Kali Bari Temple, Shimla
Kali Bari Temple is perhaps the only temple which is located at the vicinity of Shimla. This temple is dedicated to Goddess Kali who is known as Shyamala. It is often believed that Shimla received its name from the temple of Shyamala. Kali Bari Temple had been another important place of worship that was constructed during the British period. It was mainly constructed for the devotees who had to travel from Delhi to Simla and settled there for a long period six months or so.
Kali Bari Temple in Shimla is one of the popular sights of Simla that remains overcrowded during the Navratris and Durga puja. Along with the rituals the Kali Bari provides accommodation to its tourists who visit the shrine along with the shrine at Kalka. Among all the deities of Goddess Shakti, Kali has been revered in many forms.
Kamalasagar Kali Temple
Kamalasagar Kali Temple which is also known as Kasba Kali Bari, is a popular shrine of the Bengali population residing in Tripura. Located at a distance of 27 kms from Agartala, the temple is situated at the borders of India and Bangladesh. It is often visited by a number of tourists who not only visit the place to pay homage to Goddess Kali but also to enjoy the awesome scenic beauty of Kamala Sagar. As such it has as been developed as a major tourist spot in the state.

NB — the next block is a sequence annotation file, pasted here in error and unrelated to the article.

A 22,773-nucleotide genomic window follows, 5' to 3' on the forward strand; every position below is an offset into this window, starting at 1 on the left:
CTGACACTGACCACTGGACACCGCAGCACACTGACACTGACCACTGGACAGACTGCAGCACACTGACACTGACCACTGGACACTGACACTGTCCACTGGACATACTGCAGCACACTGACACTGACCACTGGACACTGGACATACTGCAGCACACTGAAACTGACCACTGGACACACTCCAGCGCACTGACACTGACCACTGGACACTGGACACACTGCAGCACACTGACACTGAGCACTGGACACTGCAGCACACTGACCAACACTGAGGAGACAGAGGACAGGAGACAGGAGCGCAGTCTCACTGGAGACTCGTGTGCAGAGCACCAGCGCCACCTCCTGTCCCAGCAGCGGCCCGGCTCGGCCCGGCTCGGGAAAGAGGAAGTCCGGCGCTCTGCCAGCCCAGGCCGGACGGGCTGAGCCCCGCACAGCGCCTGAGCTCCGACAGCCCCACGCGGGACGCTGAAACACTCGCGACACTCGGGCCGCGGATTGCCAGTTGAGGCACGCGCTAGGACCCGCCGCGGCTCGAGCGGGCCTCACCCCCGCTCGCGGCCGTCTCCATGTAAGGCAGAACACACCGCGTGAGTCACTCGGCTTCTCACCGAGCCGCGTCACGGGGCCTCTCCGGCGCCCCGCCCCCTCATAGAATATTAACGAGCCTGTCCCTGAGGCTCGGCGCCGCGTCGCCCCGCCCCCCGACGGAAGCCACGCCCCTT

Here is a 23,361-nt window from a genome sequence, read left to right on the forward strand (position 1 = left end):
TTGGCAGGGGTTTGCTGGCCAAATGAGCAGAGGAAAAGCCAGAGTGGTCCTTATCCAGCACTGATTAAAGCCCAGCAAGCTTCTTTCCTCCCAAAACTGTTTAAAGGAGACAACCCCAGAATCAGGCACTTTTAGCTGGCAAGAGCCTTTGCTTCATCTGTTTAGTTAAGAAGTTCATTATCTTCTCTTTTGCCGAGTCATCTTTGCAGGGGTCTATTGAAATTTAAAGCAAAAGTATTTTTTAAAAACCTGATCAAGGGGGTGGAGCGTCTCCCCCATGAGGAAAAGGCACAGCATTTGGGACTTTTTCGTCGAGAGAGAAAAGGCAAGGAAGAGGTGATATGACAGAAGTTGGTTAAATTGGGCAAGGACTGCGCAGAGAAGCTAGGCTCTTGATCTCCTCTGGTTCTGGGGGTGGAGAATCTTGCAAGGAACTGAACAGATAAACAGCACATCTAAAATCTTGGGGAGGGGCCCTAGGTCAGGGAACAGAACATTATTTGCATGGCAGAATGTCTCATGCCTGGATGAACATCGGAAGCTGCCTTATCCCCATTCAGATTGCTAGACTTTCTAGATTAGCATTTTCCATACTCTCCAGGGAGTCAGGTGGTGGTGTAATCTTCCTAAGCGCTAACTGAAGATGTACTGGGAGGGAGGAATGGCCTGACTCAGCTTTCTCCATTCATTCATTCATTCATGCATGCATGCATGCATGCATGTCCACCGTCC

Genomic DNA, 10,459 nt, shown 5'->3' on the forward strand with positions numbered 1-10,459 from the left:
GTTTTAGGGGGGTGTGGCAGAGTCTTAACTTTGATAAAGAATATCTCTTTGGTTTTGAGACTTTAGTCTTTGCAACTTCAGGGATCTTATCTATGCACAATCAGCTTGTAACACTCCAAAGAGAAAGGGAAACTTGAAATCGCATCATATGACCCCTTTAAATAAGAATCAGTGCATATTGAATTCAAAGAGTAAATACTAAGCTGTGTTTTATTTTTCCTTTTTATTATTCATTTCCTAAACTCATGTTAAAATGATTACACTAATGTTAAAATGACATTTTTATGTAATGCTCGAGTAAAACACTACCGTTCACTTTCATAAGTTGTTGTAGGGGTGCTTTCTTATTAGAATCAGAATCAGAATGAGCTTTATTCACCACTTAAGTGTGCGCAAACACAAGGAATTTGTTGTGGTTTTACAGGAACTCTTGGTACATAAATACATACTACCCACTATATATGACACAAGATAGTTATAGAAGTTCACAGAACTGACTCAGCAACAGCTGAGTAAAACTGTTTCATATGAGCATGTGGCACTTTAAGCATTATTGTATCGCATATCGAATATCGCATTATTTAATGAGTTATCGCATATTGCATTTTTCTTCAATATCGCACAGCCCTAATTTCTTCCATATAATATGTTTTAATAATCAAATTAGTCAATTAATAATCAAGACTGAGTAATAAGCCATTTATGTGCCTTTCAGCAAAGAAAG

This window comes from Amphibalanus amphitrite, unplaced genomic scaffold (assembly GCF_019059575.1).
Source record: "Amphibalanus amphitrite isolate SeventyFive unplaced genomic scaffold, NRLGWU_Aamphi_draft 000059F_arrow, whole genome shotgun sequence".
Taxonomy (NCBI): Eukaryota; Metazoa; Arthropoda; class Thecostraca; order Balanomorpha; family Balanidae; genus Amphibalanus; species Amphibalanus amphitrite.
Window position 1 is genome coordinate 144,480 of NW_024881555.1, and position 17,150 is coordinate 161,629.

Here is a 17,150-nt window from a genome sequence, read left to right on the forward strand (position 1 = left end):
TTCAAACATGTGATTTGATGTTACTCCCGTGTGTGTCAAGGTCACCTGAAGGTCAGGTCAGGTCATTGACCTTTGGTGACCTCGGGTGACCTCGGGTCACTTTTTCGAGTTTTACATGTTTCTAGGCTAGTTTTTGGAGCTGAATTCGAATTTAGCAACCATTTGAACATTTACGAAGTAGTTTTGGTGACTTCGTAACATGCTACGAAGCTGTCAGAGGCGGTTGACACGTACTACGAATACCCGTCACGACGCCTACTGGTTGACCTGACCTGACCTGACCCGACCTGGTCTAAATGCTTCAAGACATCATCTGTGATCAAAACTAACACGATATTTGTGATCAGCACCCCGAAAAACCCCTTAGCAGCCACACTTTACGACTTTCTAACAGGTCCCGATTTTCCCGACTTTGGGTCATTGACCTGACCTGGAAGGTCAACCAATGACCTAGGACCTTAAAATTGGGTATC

Dedicated to Goddess Kali the temple has the image of Mahishasurmardini which resemblance with Dasabhuja Durga. In spite of its resemblance with Goddess Durga the deity is worshipped as Kali following the Shakt tradition. Due to the presence of a Shivalinga at the feet of the deity, the Kamalasagar Kali Temple is known as 'Kalibari'. Kamalasagar. This was commissioned by Maharaja Manikya Bahadur in 15th century which was finally completed in 17th century by the local rulers.
Shyama Kali Temple
Shyama Kali Temple also known as the Tarna temple is dedicated to goddess Syama Kali, an incarnation of goddess Parvati. The walls of the shrine are embellished with paintings of goddess and the inner sanctum of the temple is ornamented with intricate designs in gold.
According to mythology the divine spouse of Lord Shiva once started dancing and in her joy she lost herself and went on with a fierce dance putting the three worlds in danger. All the other gods concerned about the world approached Lord Siva for help. Shiva in order to stop the goddess laid himself on her route of dance. When Kali had put her feet on prostrated Siva she came to herself and stopped. In this manifestation the spouse Kali is painted black on the face and she looks fierce with her garland of skulls and tongue protruding out of remorse for treading on her husband's body.